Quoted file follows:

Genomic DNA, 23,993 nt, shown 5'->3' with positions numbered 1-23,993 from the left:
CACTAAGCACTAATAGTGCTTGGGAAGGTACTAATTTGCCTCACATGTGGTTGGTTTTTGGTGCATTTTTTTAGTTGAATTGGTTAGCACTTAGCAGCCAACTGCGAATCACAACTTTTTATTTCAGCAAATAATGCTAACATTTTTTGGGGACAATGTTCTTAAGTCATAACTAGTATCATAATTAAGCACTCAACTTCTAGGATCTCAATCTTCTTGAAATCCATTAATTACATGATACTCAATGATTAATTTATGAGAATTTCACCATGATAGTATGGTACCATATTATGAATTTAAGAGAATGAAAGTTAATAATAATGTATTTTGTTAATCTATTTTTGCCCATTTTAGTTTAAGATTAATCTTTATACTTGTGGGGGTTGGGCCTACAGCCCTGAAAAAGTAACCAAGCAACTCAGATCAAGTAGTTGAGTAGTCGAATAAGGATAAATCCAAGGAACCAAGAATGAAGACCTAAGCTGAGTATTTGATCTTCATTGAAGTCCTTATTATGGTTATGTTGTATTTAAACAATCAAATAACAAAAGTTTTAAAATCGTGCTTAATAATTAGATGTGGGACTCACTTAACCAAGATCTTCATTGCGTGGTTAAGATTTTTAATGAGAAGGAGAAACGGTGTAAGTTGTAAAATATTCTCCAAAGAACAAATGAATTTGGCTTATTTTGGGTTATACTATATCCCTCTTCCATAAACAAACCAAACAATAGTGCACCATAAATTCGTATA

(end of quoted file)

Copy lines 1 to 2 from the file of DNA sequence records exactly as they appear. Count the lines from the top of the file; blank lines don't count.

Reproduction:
Genomic DNA, 23,993 nt, shown 5'->3' with positions numbered 1-23,993 from the left:
CACTAAGCACTAATAGTGCTTGGGAAGGTACTAATTTGCCTCACATGTGGTTGGTTTTTGGTGCATTTTTTTAGTTGAATTGGTTAGCACTTAGCAGCCAACTGCGAATCACAACTTTTTATTTCAGCAAATAATGCTAACATTTTTTGGGGACAATGTTCTTAAGTCATAACTAGTATCATAATTAAGCACTCAACTTCTAGGATCTCAATCTTCTTGAAATCCATTAATTACATGATACTCAATGATTAATTTATGAGAATTTCACCATGATAGTATGGTACCATATTATGAATTTAAGAGAATGAAAGTTAATAATAATGTATTTTGTTAATCTATTTTTGCCCATTTTAGTTTAAGATTAATCTTTATACTTGTGGGGGTTGGGCCTACAGCCCTGAAAAAGTAACCAAGCAACTCAGATCAAGTAGTTGAGTAGTCGAATAAGGATAAATCCAAGGAACCAAGAATGAAGACCTAAGCTGAGTATTTGATCTTCATTGAAGTCCTTATTATGGTTATGTTGTATTTAAACAATCAAATAACAAAAGTTTTAAAATCGTGCTTAATAATTAGATGTGGGACTCACTTAACCAAGATCTTCATTGCGTGGTTAAGATTTTTAATGAGAAGGAGAAACGGTGTAAGTTGTAAAATATTCTCCAAAGAACAAATGAATTTGGCTTATTTTGGGTTATACTATATCCCTCTTCCATAAACAAACCAAACAATAGTGCACCATAAATTCGTATA